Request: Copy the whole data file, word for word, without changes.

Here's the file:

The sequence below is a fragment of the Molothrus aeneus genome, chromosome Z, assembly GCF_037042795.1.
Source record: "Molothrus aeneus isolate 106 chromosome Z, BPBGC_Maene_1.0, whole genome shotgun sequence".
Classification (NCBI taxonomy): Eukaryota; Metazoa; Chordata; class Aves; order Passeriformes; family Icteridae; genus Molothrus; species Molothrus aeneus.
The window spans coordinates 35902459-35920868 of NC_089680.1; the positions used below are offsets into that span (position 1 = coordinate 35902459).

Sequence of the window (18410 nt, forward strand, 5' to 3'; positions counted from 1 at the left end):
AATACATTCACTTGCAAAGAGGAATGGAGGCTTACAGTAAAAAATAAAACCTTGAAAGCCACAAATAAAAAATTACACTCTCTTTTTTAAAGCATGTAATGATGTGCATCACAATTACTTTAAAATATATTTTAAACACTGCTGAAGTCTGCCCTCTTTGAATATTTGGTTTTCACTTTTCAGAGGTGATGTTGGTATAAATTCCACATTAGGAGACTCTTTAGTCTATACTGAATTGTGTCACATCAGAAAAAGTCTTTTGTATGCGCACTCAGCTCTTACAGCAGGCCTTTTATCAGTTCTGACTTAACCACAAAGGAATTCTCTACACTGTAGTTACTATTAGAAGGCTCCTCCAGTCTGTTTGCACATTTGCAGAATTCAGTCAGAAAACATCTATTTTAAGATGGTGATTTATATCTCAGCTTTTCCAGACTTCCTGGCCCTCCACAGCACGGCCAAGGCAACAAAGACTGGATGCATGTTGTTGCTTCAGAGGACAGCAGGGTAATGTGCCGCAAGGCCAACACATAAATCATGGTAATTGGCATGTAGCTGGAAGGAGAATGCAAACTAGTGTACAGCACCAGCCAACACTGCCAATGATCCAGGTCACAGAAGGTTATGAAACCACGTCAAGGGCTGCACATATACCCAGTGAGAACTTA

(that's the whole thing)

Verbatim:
The sequence below is a fragment of the Molothrus aeneus genome, chromosome Z, assembly GCF_037042795.1.
Source record: "Molothrus aeneus isolate 106 chromosome Z, BPBGC_Maene_1.0, whole genome shotgun sequence".
Classification (NCBI taxonomy): Eukaryota; Metazoa; Chordata; class Aves; order Passeriformes; family Icteridae; genus Molothrus; species Molothrus aeneus.
The window spans coordinates 35902459-35920868 of NC_089680.1; the positions used below are offsets into that span (position 1 = coordinate 35902459).

Sequence of the window (18410 nt, forward strand, 5' to 3'; positions counted from 1 at the left end):
AATACATTCACTTGCAAAGAGGAATGGAGGCTTACAGTAAAAAATAAAACCTTGAAAGCCACAAATAAAAAATTACACTCTCTTTTTTAAAGCATGTAATGATGTGCATCACAATTACTTTAAAATATATTTTAAACACTGCTGAAGTCTGCCCTCTTTGAATATTTGGTTTTCACTTTTCAGAGGTGATGTTGGTATAAATTCCACATTAGGAGACTCTTTAGTCTATACTGAATTGTGTCACATCAGAAAAAGTCTTTTGTATGCGCACTCAGCTCTTACAGCAGGCCTTTTATCAGTTCTGACTTAACCACAAAGGAATTCTCTACACTGTAGTTACTATTAGAAGGCTCCTCCAGTCTGTTTGCACATTTGCAGAATTCAGTCAGAAAACATCTATTTTAAGATGGTGATTTATATCTCAGCTTTTCCAGACTTCCTGGCCCTCCACAGCACGGCCAAGGCAACAAAGACTGGATGCATGTTGTTGCTTCAGAGGACAGCAGGGTAATGTGCCGCAAGGCCAACACATAAATCATGGTAATTGGCATGTAGCTGGAAGGAGAATGCAAACTAGTGTACAGCACCAGCCAACACTGCCAATGATCCAGGTCACAGAAGGTTATGAAACCACGTCAAGGGCTGCACATATACCCAGTGAGAACTTA